US6109881A (en) 1998-01-09 2000-08-29 Snodgrass; Ocie T. Gas driven pump for the dispensing and filtering of process fluid
DE69922354T2 (en) 1998-01-23 2005-11-24 Viacirq, Inc. Apparatus and method for whole body hyperthermia treatment
JPH11210633A (en) 1998-01-30 1999-08-03 Matsushita Electric Works Ltd Suction device
US6142164A (en) 1998-03-09 2000-11-07 Ultra Clean Technology Systems & Service, Inc. Method and apparatus for removing leaking gas in an integrated gas panel system
DE19814695C2 (en) 1998-04-01 2001-09-13 Fresenius Medical Care De Gmbh Cassette for conveying liquids, in particular dialysis fluids, dialysis apparatus and method for conveying, accounted for, and dispensing of medical fluid heating
US6343614B1 (en) * 1998-07-01 2002-02-05 Deka Products Limited Partnership System for measuring change in fluid flow rate within a line
US6041801A (en) 1998-07-01 2000-03-28 Deka Products Limited Partnership System and method for measuring when fluid has stopped flowing within a line
US6175688B1 (en) 1998-07-10 2001-01-16 Belmont Instrument Corporation Wearable intravenous fluid heater
SE513522C2 (en) 1998-09-10 2000-09-25 Gambro Ab Device for monitoring a fluid pipe
JP2000107283A (en) 1998-10-07 2000-04-18 Nissho Corp Dialysis apparatus and washing priming method
AU769442B2 (en) 1998-10-16 2004-01-29 Terumo Medical Corporation Blood processing system
US6223130B1 (en) 1998-11-16 2001-04-24 Deka Products Limited Partnership Apparatus and method for detection of a leak in a membrane of a fluid flow control system
SE9804142D0 (en) * 1998-11-30 1998-11-30 Gambro Ab Method and Device for Providing a signal
CN2374187Y (en) 1999-01-29 2000-04-19 暨南大学 Blood dialyser
DE60000728T2 (en) 1999-03-09 2003-08-21 Augustine Medical Inc A means for heating IV fluid with detecting the presence and alignment of a cassette
US6579496B1 (en) 1999-05-25 2003-06-17 Viacirq, Inc. Apparatus for implementing hyperthermia
US6321597B1 (en) 1999-05-28 2001-11-27 Deka Products Limited Partnership System and method for measuring volume of liquid in a chamber
US7168334B1 (en) * 2000-05-30 2007-01-30 Gambro Lundia Ab Arrangement for measuring a property of a fluid present in a tube
DE19925297C1 (en) 1999-06-02 2000-07-13 Braun Melsungen Ag Dialysis machine filter cartridge holder uses radial tensioner elements to seal onto cartridge connections when positioned using keyhole holder connections taking cartridge connection grooves.
US6336911B1 (en) * 1999-06-16 2002-01-08 First Circle Medical, Inc. Thermal sensor for hyperthermia system
US6406452B1 (en) 1999-06-16 2002-06-18 First Circle Medical, Inc. Bladder catheter for hyperthermia system
DE19928407C1 (en) 1999-06-22 2000-10-26 Fresenius Medical Care De Gmbh Determining dialyser performance in dialysis device involves determining clearance and dialysance based on values for given blood/dialysis liquid flow rates and/or ultrafiltration rate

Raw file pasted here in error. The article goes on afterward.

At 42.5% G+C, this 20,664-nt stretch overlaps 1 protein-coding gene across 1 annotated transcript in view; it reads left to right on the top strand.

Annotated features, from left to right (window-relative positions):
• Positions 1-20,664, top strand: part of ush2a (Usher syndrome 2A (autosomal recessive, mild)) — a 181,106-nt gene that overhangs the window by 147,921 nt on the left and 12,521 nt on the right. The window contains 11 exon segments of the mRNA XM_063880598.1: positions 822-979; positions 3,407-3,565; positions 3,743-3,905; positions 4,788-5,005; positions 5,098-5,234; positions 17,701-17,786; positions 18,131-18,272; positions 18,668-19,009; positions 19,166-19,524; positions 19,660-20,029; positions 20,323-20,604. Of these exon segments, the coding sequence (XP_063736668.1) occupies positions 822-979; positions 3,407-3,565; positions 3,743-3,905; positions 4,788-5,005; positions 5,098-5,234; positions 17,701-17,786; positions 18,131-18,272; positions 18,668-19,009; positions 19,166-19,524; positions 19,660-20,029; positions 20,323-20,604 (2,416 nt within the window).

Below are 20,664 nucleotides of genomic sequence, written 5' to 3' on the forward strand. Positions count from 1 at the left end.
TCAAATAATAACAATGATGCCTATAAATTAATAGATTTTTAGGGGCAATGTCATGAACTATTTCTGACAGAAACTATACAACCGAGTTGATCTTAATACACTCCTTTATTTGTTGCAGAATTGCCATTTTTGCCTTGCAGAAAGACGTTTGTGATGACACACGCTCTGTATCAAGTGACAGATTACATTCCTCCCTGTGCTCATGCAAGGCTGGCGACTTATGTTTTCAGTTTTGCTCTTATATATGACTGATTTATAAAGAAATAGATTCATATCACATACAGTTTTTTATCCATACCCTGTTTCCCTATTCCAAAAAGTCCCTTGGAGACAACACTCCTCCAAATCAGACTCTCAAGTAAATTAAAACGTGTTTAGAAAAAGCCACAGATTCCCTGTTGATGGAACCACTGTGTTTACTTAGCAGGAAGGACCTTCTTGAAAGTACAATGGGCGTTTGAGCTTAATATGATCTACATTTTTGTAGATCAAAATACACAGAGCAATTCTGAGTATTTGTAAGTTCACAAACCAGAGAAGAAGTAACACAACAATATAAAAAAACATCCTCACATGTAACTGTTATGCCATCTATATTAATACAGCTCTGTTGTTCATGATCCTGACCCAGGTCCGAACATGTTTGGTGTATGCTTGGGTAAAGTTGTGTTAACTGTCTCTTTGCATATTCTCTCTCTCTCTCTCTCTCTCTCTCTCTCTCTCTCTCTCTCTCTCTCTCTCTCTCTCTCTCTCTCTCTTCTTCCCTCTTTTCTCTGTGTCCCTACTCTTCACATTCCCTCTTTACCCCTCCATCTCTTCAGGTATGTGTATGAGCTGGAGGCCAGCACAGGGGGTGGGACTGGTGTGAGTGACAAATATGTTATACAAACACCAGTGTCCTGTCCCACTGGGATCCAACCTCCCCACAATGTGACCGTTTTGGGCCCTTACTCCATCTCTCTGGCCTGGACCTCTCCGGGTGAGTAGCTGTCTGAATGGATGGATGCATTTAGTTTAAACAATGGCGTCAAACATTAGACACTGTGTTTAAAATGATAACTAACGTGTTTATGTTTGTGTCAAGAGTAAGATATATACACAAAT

US6176904B1 (en) * 1999-07-02 2001-01-23 Brij M. Gupta Blood filter
US6604908B1 (en) 1999-07-20 2003-08-12 Deka Products Limited Partnership Methods and systems for pulsed delivery of fluids from a pump
US6877713B1 (en) 1999-07-20 2005-04-12 Deka Products Limited Partnership Tube occluder and method for occluding collapsible tubes
US6416293B1 (en) 1999-07-20 2002-07-09 Deka Products Limited Partnership Pumping cartridge including a bypass valve and method for directing flow in a pumping cartridge
US6382923B1 (en) 1999-07-20 2002-05-07 Deka Products Ltd. Partnership Pump chamber having at least one spacer for inhibiting the pumping of a gas
US6905479B1 (en) 1999-07-20 2005-06-14 Deka Products Limited Partnership Pumping cartridge having an integrated filter and method for filtering a fluid with the cartridge
US6302653B1 (en) 1999-07-20 2001-10-16 Deka Products Limited Partnership Methods and systems for detecting the presence of a gas in a pump and preventing a gas from being pumped from a pump
US6171261B1 (en) * 1999-08-06 2001-01-09 Becton Dickinson And Company Specimen collection device and method of delivering fluid specimens to test tubes
US6949079B1 (en) 1999-09-03 2005-09-27 Baxter International Inc. Programmable, fluid pressure actuated blood processing systems and methods
US20060178612A9 (en) 1999-09-03 2006-08-10 Baxter International Inc. Blood processing systems with fluid flow cassette with a pressure actuated pump chamber and in-line air trap
US7041076B1 (en) 1999-09-03 2006-05-09 Baxter International Inc. Blood separation systems and methods using a multiple function pump station to perform different on-line processing tasks
US6284142B1 (en) 1999-09-03 2001-09-04 Baxter International Inc. Sensing systems and methods for differentiating between different cellular blood species during extracorporeal blood separation or processing
US6723062B1 (en) 1999-09-03 2004-04-20 Baxter International Inc. Fluid pressure actuated blood pumping systems and methods with continuous inflow and pulsatile outflow conditions
US6448845B2 (en) * 1999-09-30 2002-09-10 Koninklijke Philips Electronics N.V. Trimmable reference generator
US6464666B1 (en) 1999-10-08 2002-10-15 Augustine Medical, Inc. Intravenous fluid warming cassette with stiffening member and integral handle
US6687004B1 (en) * 1999-10-22 2004-02-03 Marquette University Optical sensor for opaque and non-opaque materials